My relationship with Bloggingheads began, of course, with this vicious anti-bloggingheads screed. Let it never be said that the squeaky wheel does not get the grease. This is a very interesting opportunity, and Matt and I hope to make the most of it by continuing to include many of the contributors who have long been involved in Bloggingheads, as well as new contributors who speak on different subjects and to different interests. Feedback regarding potential contributors (or favorite past contributors) is very welcome.

With regards to the alternative names for the program, the following were considered and rejected:

Manhattan Project
Solarium Redux
The Next Objective
Present at the Summation
Statesmen and Scoundrels
Worse than Immoral, it’s a Mistake
Diplomacy by Other Means
All Foreign Intrigues
Alliances, Attachments, and Intrigues
A Clash of Wonks
The Internationalists
The Foreign Policy Faction
The Undiplomatic Corps
People’s Front for the Liberation of Bloggingheads

Ron Paul Ain’t Good on Foreign Policy

[ 462 ] January 16, 2012 |

Freddie De Boer gives us a heartfelt defense of Paul-curiosity:

I don’t know if that grave was one of the few to be opened and explored. Even now the Indonesian government broadly obstructs attempts to investigate the events of the Year. The “conservative estimate”– that is, the one that won’t get you laughed at by Very Reasonable People– is that 500,000 Indonesians were slaughtered, all under the considerable support of the United States. Some Indonesians I know find that estimate a laughable, inflammatory underestimation, but okay. Render unto Caesar. Half a million people, stuff underground or thrown into the sea. Lined up and shot in the back of the head, or hacked to death with machetes, after having been forced to dig their own graves and those of their families. You’ve heard it before. You’ve likely even heard that we supported it in every way conceivable, providing intelligence, arms, and funding to the new junta, including a literal hit list. If I know the average political mind today, many could read about these events with only eye rolls. They don’t deny the factual accuracy of the claims. They don’t even deny their horror. They just react as if talking about them is something gauche, uncool, boring. Few could deny their truth, at this point; the declassified CIA documentation is, as always, terribly frank. You’d be amazed at how many offer justifications to me. These people were commies, after all.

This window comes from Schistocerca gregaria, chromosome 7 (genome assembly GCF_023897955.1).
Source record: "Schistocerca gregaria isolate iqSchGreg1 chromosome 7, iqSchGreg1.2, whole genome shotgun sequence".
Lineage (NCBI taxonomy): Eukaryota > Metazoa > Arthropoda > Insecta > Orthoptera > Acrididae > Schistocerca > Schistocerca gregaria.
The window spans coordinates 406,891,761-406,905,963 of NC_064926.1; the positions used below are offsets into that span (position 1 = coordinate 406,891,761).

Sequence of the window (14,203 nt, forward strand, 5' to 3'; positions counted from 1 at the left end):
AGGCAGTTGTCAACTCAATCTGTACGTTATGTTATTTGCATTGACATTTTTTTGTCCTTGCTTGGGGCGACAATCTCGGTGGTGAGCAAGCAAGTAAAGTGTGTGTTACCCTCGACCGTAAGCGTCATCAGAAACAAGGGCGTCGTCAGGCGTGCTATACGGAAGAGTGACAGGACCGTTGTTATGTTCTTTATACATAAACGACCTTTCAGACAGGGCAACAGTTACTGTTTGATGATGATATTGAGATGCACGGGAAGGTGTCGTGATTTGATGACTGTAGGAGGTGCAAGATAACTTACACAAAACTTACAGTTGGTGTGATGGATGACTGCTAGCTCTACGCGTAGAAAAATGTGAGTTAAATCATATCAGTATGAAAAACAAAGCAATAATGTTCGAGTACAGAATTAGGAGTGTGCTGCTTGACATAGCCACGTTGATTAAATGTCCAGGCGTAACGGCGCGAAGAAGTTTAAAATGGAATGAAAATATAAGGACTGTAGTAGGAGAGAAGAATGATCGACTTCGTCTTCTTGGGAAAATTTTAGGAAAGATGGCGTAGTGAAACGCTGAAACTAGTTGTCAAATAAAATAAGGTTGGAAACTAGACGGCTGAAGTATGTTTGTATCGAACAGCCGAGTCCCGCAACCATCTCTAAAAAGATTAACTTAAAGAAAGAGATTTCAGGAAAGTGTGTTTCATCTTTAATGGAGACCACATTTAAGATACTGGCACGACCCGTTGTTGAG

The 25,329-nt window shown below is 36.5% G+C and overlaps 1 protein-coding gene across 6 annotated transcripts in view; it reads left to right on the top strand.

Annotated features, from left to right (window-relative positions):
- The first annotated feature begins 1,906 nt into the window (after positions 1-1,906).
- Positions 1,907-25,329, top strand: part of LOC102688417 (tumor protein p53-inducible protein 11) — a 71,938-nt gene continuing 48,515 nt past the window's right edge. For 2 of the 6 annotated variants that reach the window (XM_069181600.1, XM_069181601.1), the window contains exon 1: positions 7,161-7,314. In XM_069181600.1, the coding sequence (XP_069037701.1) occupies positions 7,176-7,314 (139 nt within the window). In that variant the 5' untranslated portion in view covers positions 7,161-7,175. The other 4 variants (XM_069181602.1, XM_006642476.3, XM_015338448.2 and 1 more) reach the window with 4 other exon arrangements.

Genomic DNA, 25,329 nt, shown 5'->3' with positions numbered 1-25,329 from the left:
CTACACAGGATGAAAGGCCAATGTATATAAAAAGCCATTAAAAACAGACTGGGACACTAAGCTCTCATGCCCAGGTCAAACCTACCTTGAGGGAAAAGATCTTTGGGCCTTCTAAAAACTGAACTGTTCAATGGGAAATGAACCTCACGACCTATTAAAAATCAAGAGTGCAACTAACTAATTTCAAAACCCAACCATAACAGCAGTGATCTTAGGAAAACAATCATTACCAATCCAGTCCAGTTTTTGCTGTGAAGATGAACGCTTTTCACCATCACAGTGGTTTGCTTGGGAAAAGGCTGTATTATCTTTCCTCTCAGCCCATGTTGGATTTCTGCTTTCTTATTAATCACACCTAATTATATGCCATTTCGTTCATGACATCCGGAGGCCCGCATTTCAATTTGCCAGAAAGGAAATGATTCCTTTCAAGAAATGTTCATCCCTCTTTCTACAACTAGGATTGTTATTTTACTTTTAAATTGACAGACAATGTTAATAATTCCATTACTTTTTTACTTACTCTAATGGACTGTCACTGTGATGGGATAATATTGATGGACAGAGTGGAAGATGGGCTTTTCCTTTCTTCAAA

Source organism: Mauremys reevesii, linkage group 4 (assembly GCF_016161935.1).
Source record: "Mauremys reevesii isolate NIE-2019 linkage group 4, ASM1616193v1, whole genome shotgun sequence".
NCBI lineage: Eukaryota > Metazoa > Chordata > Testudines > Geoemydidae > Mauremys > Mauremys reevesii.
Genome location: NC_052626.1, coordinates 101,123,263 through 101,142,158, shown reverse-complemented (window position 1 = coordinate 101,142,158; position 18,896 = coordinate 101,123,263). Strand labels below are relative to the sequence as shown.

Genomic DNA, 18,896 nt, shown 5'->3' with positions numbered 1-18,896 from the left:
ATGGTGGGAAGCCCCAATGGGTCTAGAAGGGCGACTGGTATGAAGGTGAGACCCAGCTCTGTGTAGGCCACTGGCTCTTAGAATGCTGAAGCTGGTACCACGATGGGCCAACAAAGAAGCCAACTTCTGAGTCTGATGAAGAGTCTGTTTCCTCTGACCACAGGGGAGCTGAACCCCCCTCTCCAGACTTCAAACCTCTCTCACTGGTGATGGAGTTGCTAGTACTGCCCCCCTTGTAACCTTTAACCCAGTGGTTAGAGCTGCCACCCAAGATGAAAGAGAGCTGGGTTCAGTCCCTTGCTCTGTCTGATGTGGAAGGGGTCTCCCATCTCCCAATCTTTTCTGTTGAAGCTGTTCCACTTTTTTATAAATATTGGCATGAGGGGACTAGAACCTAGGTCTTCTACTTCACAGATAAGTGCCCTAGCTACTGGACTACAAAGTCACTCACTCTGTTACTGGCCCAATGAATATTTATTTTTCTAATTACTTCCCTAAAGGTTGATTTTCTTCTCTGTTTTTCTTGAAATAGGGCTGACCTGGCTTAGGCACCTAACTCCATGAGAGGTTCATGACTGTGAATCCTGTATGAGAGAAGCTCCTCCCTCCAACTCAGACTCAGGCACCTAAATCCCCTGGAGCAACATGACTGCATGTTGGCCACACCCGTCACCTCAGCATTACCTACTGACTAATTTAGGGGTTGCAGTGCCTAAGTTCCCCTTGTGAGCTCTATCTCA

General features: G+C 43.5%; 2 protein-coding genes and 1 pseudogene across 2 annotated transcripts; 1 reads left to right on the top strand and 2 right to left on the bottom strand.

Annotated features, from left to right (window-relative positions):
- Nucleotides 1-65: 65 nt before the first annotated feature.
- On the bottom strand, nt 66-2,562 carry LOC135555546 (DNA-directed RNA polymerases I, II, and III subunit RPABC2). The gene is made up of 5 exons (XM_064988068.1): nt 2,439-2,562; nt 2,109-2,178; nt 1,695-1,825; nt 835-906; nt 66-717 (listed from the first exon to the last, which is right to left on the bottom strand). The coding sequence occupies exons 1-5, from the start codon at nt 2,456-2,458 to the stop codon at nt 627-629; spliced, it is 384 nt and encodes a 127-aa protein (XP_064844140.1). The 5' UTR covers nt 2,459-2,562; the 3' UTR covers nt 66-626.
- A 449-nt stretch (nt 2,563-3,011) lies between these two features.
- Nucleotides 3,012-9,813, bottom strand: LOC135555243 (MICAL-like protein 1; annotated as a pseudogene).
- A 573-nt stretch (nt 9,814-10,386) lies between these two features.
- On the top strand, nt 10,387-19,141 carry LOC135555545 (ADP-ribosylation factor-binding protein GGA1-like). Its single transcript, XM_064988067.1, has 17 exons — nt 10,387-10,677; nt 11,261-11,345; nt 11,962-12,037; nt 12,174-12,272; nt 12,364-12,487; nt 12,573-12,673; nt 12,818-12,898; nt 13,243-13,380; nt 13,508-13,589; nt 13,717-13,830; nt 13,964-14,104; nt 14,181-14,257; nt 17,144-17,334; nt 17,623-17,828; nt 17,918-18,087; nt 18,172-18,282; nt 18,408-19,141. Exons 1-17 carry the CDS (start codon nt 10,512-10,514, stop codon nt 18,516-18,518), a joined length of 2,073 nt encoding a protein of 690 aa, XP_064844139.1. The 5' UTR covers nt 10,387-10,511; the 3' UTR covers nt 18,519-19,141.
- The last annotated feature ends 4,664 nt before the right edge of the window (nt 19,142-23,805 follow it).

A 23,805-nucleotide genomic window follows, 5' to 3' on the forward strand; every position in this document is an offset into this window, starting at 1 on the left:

If you think that 1965 is ancient history, and that you are thus free from the burden of responsibility, I would remind you that the Clinton administration backed the Indonesian government in its atrocities against East Timor, where perhaps a third of the population was murdered; that Dennis Blair, former Obama intelligence official, had direct authority in our support of those war crimes; and that today, the Indonesian military is doing this to the people of West New Guinea.